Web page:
Bike-related issues: Kenney basically said that he used to get really pissed at bike riders in the city before he understood their importance. “There needs to be an education process,” he said, “when we explain to people, ‘you have to learn to calm down and allow the person riding the bike to share the space with you.’”

Plastic bag tax/ charge: Kenney said recycling needs to be a business to turn trash into products that can be marketed.

Expanded power for council president: Kenney said he’s not in favor of the proposal, but said he understands that it comes from a place of council feeling like there was a culture of non-communications between it and the mayor. (Read: They’re mad no one told them about PGW.)

Doug Oliver

Overall impressions: Doug Oliver is deeeefinitely trying to tap into the millennial vote. We already knew that, but he pounded it home tonight. He advocated for better bike lanes and environmental sustainability, and was the only candidate to voluntarily mention keeping millennials in the city. In fact, Oliver spent the majority of his closing statement discussing how “we’re kidding ourselves” if we think the city can continue thriving and growing if millennials move in for a few years and then promptly move out.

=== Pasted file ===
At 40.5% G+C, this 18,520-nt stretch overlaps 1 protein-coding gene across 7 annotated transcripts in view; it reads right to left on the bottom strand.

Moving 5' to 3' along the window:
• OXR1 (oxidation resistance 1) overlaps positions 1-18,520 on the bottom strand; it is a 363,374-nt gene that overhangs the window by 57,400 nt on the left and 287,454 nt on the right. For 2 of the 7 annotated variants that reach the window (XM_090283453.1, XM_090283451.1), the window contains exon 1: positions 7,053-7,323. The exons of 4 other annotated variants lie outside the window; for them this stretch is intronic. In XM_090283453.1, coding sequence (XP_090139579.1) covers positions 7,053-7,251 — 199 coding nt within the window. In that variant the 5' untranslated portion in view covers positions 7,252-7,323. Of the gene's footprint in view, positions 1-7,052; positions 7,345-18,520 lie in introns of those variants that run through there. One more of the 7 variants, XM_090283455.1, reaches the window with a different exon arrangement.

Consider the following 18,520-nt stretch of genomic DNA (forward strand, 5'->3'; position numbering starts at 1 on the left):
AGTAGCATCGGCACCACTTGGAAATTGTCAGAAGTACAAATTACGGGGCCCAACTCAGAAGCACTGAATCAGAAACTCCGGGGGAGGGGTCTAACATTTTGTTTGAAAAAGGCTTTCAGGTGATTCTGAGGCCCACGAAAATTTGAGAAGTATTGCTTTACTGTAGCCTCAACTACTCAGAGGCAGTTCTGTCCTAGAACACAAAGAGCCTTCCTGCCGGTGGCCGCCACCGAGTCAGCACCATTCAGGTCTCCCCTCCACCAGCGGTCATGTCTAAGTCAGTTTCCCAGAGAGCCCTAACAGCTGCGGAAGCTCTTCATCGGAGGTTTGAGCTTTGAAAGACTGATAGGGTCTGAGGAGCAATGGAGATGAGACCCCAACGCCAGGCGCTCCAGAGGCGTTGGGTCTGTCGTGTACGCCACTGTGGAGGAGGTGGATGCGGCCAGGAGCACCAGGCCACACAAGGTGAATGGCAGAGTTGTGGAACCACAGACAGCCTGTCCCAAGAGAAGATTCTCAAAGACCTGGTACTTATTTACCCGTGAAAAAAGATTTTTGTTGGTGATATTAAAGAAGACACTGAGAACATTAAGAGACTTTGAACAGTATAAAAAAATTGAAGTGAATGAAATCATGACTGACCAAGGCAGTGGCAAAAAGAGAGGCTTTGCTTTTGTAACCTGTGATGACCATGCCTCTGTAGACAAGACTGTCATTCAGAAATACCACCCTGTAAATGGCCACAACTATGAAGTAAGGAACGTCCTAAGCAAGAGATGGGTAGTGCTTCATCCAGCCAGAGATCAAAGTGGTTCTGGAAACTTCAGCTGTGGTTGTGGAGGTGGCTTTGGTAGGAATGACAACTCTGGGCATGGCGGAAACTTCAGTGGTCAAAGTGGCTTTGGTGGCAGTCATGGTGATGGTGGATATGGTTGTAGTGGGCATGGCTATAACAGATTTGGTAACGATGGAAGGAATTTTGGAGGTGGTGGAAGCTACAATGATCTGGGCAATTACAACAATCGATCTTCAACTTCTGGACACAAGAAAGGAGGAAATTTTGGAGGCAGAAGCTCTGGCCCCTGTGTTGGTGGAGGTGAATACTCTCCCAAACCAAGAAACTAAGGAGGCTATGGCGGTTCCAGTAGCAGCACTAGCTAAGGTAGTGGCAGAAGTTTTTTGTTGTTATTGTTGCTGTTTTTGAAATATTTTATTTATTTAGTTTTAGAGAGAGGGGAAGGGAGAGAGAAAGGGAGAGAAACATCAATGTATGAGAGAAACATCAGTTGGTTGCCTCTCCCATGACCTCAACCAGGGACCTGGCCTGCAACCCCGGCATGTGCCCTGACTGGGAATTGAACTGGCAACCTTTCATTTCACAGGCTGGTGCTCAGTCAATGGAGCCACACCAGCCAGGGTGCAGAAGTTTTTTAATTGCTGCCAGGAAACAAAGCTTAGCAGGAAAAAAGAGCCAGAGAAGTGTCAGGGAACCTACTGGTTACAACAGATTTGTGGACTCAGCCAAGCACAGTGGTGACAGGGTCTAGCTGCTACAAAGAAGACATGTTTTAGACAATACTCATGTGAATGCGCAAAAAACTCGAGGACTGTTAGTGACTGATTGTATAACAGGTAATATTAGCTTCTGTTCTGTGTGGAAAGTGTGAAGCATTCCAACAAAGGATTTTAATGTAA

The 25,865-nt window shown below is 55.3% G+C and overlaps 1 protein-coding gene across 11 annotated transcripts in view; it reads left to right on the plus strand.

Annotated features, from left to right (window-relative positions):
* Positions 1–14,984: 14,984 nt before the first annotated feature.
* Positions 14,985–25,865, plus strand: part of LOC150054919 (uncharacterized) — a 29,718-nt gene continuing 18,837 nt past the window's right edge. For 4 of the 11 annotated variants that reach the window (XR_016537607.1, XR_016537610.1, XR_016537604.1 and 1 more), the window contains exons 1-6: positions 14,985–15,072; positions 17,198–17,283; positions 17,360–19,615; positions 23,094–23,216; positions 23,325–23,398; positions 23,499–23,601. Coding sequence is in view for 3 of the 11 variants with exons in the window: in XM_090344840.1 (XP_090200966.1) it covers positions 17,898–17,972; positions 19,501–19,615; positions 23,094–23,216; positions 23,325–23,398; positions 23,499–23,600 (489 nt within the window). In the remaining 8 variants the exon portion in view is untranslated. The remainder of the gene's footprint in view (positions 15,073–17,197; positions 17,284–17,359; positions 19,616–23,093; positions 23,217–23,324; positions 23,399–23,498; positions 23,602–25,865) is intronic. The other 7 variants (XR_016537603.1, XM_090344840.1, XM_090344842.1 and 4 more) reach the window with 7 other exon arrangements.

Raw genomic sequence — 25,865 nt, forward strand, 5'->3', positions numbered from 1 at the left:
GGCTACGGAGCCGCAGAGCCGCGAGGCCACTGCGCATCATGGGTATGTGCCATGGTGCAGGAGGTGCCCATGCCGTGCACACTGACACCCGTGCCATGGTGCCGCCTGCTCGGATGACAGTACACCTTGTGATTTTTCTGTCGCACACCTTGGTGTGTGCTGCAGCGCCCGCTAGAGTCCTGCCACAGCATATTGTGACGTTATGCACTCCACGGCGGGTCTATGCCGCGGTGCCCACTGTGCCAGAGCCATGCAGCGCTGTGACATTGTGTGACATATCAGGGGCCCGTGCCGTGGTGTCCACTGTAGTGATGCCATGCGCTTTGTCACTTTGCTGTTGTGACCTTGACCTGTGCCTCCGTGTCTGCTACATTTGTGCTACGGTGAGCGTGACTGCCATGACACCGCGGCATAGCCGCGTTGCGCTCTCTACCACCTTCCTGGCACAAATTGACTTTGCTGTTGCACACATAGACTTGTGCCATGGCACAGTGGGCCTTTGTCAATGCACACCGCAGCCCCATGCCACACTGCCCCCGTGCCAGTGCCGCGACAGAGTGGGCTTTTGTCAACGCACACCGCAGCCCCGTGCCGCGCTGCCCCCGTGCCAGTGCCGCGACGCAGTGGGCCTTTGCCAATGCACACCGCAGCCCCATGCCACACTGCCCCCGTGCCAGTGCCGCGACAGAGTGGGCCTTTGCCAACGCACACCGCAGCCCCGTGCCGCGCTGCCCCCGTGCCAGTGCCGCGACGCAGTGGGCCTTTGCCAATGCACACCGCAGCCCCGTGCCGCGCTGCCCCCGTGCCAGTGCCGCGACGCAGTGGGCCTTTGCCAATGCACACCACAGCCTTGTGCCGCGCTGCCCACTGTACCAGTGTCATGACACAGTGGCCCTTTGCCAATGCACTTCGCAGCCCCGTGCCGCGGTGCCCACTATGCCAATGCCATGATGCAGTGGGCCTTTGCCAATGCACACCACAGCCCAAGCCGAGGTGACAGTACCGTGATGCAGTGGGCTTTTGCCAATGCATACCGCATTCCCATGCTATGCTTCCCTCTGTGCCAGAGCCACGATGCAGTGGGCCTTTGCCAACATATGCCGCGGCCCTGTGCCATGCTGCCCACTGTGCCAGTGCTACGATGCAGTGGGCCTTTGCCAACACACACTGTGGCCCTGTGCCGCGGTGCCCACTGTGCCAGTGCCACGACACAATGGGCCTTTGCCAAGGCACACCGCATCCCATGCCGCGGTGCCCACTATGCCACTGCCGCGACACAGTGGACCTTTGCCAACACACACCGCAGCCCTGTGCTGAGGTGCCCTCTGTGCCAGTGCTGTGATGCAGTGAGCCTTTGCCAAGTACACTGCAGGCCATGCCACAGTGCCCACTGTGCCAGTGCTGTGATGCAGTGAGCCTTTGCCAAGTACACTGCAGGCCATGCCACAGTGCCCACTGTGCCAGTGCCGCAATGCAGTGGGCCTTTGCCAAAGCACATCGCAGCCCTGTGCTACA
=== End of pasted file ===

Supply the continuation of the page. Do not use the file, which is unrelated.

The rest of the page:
Favorite mayor: Wilson Goode Sr.

Something people don’t know about you: “I actually am 40 years old,” Oliver joked. But seriously, he’s had two hip replacements and said that anyone who thinks he is young, should “just ask my knees and my back and my hips.”

Ideas for/ stances on…

Tax abatement program: Oliver said he’s not convinced the city needs its tax abatement plan, saying “if [people] want to be here, they’re going to be here.”

Healthy food/ water in schools: This candidate wants to create urban farms and partner with nonprofit organizations to find ways to grow food, invest in small businesses and provide healthy food options for local schools.

Plastic bag tax/ charge: Yes, Philadelphia should have a plastic bag charge to cut down on litter and overconsumption of plastic.